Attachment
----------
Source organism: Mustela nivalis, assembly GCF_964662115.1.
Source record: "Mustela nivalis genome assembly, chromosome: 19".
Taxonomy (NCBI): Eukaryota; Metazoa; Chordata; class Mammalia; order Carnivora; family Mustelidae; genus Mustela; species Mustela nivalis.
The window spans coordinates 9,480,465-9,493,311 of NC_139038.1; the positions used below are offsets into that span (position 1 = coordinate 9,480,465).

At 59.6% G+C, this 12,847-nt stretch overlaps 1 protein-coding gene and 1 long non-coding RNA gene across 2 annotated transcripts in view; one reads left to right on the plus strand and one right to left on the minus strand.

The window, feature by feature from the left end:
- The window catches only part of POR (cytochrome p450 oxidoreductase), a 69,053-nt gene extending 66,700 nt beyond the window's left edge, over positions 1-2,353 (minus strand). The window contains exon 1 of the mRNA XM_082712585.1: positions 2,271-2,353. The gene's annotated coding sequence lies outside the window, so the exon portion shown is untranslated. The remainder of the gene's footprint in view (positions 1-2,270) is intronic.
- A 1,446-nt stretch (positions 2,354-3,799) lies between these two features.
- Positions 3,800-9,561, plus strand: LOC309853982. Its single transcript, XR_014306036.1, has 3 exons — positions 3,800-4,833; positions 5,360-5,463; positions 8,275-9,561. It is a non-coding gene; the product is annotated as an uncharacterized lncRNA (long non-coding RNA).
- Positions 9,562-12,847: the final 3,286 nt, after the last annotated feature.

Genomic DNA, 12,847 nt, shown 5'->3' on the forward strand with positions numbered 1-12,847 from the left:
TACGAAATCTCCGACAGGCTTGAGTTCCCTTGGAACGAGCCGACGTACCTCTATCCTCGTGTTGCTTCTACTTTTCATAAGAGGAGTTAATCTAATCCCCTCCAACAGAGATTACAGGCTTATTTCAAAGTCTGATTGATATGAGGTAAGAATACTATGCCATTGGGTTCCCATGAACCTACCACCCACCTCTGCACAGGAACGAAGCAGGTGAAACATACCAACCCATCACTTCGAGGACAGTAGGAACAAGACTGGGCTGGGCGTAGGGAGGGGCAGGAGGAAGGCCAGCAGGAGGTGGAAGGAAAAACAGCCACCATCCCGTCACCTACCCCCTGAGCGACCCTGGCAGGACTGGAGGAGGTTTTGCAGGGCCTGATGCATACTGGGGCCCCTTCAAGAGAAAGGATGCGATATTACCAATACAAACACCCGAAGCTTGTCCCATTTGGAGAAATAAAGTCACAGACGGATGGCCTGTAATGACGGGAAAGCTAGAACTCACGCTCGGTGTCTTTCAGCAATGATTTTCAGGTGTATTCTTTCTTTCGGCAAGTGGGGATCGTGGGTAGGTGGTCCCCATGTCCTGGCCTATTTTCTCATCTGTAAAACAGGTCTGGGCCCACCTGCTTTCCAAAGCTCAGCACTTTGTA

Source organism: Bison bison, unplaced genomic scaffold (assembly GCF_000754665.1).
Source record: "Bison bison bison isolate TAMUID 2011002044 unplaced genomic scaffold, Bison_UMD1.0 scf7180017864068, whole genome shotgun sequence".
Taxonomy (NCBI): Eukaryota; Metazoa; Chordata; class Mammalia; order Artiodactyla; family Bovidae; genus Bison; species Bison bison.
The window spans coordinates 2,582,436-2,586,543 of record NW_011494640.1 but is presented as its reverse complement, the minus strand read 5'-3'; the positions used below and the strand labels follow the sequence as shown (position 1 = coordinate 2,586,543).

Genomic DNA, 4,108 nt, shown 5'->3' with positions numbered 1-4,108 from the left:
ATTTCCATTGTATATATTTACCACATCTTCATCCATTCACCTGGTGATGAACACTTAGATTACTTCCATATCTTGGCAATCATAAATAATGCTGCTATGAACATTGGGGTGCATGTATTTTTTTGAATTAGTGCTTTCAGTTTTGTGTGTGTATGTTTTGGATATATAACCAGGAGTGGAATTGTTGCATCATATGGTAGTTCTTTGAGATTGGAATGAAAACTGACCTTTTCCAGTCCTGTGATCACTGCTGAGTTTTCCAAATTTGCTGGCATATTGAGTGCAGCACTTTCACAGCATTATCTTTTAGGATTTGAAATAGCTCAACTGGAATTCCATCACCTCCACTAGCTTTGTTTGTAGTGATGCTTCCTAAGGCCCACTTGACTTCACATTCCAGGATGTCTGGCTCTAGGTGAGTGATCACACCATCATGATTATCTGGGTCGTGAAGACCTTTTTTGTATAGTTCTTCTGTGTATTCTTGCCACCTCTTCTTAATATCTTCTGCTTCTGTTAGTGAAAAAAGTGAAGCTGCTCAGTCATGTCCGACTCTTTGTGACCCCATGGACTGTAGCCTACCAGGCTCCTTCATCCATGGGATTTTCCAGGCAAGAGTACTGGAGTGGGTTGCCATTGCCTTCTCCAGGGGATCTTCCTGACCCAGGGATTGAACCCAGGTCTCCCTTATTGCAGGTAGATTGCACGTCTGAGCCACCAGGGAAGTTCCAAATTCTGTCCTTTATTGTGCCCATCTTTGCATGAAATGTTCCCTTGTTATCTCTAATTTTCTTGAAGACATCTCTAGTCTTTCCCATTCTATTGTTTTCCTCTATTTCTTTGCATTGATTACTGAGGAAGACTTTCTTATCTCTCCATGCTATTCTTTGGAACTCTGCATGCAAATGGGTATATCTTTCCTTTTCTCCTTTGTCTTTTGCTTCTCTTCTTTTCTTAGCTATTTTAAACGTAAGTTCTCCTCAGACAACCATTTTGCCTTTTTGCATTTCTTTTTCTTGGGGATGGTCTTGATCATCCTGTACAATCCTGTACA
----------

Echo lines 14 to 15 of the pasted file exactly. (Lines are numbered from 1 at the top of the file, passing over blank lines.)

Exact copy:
Source record: "Bison bison bison isolate TAMUID 2011002044 unplaced genomic scaffold, Bison_UMD1.0 scf7180017864068, whole genome shotgun sequence".
Taxonomy (NCBI): Eukaryota; Metazoa; Chordata; class Mammalia; order Artiodactyla; family Bovidae; genus Bison; species Bison bison.